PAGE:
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Long-tailed Shrike’s cross bill

on 21st January 2010

An earlier post on the Long-tailed Shrike (Lanius schach) shows the adult with a cross bill, claimed to be a birth defect.

Dr Jeff Lim queried whether this condition was consistent or only momentary, “…say perhaps after preening or beak cleaning? It may not necessarily be a ‘birth defect’ since picture captures a moment in time (although as judged from the image the tip of its beak does exhibit some unusual curvature).” And according to Kennie Pan the photographer, “…the cross bill does not occur all the time…”

To resolve the controversy, Kennie provided his videos (see comments in earlier post) so that images via video grabs could be examined. As shown in all the images posted here, the bill is consistently crossed all the time the bird was in the nest brooding its chick (top left).

Hope this will, once and for all, convince everyone that the Long-tailed Shrike’s bill is permanently crossed, due to a birth defect.

If you like this post please tap on the Like button at the left bottom of page. Any views and opinions expressed in this article are solely those of the authors/contributors, and are not endorsed by the Lee Kong Chian Natural History Museum (LKCNHM, NUS) or its affiliated institutions. Readers are encouraged to use their discretion before making any decisions or judgements based on the information presented.

YC Wee

Dr Wee played a significant role as a green advocate in Singapore through his extensive involvement in various organizations and committees: as Secretary and Chairman for the Malayan Nature Society (Singapore Branch), and with the Nature Society (Singapore) as founding President (1978-1995). He has also served in the Nature Reserve Board (1987-1989), Nature Reserves Committee (1990-1996), National Council on the Environment/Singapore Environment Council (1992-1996), Work-Group on Nature Conservation (1992) and Inter-Varsity Council on the Environment (1995-1997). He is Patron of the Singapore Gardening Society and was appointed Honorary Museum Associate of the Lee Kong Chian Natural History Museum (LKCNHM) in 2012. In 2005, Dr Wee started the Bird Ecology Study Group. With more than 6,000 entries, the website has become a valuable resource consulted by students, birdwatchers and researchers locally and internationally. The views and opinions expressed in this article are his own, and do not represent those of LKCNHM, the National University of Singapore or its affiliated institutions.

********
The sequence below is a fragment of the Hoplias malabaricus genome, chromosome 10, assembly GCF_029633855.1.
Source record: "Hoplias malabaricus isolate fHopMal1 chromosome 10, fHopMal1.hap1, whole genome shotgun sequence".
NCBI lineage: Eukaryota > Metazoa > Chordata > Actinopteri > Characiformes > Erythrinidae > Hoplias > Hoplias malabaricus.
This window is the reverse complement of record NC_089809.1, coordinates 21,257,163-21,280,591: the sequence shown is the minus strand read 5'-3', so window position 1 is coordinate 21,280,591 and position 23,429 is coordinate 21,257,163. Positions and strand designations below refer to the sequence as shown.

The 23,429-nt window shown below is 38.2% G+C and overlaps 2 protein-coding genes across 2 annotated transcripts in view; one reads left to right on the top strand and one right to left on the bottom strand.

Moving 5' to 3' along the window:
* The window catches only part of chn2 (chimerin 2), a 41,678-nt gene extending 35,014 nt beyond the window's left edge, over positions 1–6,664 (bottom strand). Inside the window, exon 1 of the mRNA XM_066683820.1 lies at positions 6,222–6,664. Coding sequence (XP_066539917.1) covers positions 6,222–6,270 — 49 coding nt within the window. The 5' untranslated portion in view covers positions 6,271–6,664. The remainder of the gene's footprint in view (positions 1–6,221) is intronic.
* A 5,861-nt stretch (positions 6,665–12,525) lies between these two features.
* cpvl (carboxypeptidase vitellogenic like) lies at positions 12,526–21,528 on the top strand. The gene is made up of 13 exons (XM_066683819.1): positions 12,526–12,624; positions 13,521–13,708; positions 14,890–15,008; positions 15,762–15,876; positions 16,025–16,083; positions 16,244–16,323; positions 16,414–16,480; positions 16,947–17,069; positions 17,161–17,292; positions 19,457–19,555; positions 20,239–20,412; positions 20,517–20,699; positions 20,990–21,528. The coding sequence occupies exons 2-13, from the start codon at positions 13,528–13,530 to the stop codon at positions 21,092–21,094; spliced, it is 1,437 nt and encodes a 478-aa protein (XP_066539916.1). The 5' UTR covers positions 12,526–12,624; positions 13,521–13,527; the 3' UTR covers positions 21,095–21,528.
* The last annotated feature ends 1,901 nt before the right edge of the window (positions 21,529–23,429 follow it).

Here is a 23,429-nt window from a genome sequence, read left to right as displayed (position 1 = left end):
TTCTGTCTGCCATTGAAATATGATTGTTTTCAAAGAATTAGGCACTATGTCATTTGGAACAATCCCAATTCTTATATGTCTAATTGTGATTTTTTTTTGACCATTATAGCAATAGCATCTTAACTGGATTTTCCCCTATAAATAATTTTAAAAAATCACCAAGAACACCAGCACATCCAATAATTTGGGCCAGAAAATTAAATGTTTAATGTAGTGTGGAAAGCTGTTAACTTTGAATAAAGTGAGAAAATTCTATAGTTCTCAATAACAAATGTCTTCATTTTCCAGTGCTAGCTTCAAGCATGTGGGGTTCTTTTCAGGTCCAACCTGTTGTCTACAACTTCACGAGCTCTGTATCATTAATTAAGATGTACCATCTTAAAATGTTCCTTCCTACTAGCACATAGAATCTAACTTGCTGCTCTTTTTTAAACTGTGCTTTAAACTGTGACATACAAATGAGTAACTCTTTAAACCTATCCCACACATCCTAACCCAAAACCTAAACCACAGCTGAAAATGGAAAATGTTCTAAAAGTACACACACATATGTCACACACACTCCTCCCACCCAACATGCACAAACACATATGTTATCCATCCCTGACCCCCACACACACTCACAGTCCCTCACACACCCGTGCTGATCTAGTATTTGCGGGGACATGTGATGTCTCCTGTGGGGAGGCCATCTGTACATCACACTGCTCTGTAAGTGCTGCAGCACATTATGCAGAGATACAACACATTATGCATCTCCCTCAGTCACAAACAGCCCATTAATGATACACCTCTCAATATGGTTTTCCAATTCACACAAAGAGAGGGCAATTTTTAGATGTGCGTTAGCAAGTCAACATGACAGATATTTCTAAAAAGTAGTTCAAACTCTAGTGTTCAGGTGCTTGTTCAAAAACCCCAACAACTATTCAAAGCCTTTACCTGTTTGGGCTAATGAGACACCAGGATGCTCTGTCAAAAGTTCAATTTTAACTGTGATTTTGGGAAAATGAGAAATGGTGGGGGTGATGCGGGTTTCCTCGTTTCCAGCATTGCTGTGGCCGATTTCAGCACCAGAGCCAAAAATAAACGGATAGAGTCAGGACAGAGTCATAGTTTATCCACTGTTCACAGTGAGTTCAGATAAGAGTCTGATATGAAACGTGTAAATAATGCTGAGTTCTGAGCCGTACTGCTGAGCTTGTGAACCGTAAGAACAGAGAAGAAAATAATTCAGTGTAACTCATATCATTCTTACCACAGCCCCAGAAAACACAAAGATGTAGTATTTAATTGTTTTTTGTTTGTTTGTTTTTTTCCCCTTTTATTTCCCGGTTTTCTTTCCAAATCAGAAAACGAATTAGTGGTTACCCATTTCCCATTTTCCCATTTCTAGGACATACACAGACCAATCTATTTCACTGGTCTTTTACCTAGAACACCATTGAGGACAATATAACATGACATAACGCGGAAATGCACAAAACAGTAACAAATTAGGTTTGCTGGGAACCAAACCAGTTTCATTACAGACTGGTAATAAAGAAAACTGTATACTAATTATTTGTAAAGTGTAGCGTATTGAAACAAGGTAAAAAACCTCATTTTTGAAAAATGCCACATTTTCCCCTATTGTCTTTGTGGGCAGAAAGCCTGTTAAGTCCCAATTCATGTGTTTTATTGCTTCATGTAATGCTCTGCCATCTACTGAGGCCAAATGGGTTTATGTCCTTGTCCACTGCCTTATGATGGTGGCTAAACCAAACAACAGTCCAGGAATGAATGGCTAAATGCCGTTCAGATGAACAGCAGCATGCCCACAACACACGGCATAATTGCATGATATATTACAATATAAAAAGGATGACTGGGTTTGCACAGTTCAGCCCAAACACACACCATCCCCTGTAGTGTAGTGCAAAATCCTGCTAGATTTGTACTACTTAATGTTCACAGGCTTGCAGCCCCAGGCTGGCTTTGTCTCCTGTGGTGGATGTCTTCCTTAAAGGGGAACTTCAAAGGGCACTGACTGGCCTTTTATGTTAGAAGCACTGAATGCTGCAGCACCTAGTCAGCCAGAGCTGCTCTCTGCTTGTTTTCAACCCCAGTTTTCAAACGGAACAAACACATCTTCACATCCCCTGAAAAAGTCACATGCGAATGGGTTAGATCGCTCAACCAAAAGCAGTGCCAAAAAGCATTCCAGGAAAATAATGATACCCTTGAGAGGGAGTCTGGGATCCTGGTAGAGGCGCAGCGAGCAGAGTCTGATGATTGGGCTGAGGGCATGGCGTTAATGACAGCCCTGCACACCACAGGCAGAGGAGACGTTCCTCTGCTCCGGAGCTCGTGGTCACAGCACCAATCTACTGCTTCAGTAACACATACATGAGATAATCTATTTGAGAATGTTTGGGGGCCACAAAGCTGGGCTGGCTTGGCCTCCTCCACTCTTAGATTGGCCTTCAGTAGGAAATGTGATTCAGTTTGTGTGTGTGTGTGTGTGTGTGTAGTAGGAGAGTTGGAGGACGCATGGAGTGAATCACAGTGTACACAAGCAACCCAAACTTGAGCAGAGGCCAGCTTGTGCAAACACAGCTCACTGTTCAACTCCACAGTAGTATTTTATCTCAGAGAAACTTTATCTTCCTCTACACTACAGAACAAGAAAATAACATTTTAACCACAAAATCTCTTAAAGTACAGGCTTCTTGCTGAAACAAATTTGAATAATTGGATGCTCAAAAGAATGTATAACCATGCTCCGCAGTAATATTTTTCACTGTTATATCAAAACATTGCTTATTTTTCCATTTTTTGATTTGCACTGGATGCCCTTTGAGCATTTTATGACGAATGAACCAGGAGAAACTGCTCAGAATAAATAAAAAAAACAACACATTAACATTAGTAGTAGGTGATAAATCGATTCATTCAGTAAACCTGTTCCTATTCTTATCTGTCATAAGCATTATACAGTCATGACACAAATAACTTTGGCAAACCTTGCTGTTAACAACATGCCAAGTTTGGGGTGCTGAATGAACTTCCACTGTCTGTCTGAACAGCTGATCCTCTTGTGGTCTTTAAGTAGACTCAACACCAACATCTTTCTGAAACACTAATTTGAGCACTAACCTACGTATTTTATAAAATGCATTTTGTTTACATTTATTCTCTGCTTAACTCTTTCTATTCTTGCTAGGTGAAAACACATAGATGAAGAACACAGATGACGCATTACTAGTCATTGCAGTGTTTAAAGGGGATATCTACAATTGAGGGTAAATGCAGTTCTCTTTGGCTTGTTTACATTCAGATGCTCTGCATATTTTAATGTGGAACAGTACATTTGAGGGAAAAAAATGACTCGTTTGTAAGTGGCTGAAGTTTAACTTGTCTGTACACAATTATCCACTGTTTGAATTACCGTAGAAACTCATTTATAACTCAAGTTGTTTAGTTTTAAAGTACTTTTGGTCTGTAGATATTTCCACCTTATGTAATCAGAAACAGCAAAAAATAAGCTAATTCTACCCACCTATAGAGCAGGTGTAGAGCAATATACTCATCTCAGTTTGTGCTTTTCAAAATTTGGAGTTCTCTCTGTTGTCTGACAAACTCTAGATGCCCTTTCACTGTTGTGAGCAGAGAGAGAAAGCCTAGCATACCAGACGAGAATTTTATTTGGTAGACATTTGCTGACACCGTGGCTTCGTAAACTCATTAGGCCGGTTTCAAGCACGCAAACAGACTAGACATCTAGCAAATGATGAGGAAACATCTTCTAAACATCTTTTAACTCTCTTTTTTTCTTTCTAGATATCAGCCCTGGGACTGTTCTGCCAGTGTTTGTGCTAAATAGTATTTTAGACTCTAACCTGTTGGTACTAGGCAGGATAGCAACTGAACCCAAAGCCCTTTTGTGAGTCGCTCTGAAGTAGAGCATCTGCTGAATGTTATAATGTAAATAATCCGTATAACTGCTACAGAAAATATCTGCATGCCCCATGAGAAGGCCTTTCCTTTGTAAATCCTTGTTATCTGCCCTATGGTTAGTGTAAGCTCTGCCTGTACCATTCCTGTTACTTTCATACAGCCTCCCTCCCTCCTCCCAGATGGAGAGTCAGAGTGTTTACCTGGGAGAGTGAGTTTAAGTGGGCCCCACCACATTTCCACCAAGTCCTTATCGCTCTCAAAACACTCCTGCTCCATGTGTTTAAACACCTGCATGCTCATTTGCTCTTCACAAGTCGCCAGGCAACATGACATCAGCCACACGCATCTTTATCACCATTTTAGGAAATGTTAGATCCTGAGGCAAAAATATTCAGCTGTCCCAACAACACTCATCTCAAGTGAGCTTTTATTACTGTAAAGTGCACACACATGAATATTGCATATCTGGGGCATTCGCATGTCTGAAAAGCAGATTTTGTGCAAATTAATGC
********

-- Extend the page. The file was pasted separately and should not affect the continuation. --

Other posts by YC Wee

6 Responses

  1. Hi,

    Yes, the bird’s bill is permanently crossed. However, I think that the statement “Hope this will, once and for all, convince everyone that the Long-tailed Shrike’s bill is permanently crossed, due to a birth defect.” is too definitive. Afterall, Wang Luan Keng only suggested that it is “probably a birth defect”

    Bill deformity could be due to many factors, including but not limited to “environmental contaminants, nutritional deficiencies, and disease” (http://alaska.usgs.gov/science/biology/landbirds/beak_deformity/index.html), as well as injury, etc. Let’s keep our minds open.

    Regards.

  2. I fully agree with Gim Cheong that birdwatchers/bird groups should keep their minds open always. A closed mind will eventually end up into the dustbin of birdwatching history.

  3. Hi,

    I’m a french ringer. Since 2007, I have studied the Red Backed shrike in the Limousin’s region in FRANCE. Last year, i have the opportunity to ring a female with a “funny” beak. This bird has a malformation of the upper mandible. I try to find others examples of beak deformities on shrikes. I found one abnormal bill on Northern shrike in Quebec and your observation. Where (country) did you see this special bird ? have you seen others birds (shrikes) with abnormal beak ?
    Thanks in advance.
    Regards,
    Raphaël BUSSIERE
    FRANCE

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